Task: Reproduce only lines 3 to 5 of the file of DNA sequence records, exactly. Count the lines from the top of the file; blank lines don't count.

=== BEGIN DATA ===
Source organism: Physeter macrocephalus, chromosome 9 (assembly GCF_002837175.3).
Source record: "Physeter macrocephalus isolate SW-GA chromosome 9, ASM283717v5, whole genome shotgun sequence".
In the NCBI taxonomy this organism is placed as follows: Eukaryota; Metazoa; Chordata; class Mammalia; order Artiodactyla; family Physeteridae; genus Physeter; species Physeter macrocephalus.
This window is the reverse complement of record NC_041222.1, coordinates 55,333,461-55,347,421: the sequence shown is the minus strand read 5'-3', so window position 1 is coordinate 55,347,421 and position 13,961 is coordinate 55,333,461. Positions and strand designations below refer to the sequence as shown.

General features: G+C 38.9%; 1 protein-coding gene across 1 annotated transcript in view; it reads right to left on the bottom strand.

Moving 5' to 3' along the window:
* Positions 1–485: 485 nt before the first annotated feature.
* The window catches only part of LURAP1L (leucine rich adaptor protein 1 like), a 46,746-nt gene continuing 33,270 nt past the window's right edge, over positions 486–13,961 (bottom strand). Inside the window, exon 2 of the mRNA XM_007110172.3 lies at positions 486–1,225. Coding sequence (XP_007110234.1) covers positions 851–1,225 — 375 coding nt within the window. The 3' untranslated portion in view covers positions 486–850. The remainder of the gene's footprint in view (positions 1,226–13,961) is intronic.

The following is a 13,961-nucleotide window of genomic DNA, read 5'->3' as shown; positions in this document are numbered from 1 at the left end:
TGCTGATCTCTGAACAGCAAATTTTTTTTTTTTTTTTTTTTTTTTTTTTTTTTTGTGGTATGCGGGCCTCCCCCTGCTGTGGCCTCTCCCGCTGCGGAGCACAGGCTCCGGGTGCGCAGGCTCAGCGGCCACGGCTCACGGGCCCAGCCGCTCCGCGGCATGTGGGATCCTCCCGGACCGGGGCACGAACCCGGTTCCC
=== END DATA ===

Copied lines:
In the NCBI taxonomy this organism is placed as follows: Eukaryota; Metazoa; Chordata; class Mammalia; order Artiodactyla; family Physeteridae; genus Physeter; species Physeter macrocephalus.
This window is the reverse complement of record NC_041222.1, coordinates 55,333,461-55,347,421: the sequence shown is the minus strand read 5'-3', so window position 1 is coordinate 55,347,421 and position 13,961 is coordinate 55,333,461. Positions and strand designations below refer to the sequence as shown.

General features: G+C 38.9%; 1 protein-coding gene across 1 annotated transcript in view; it reads right to left on the bottom strand.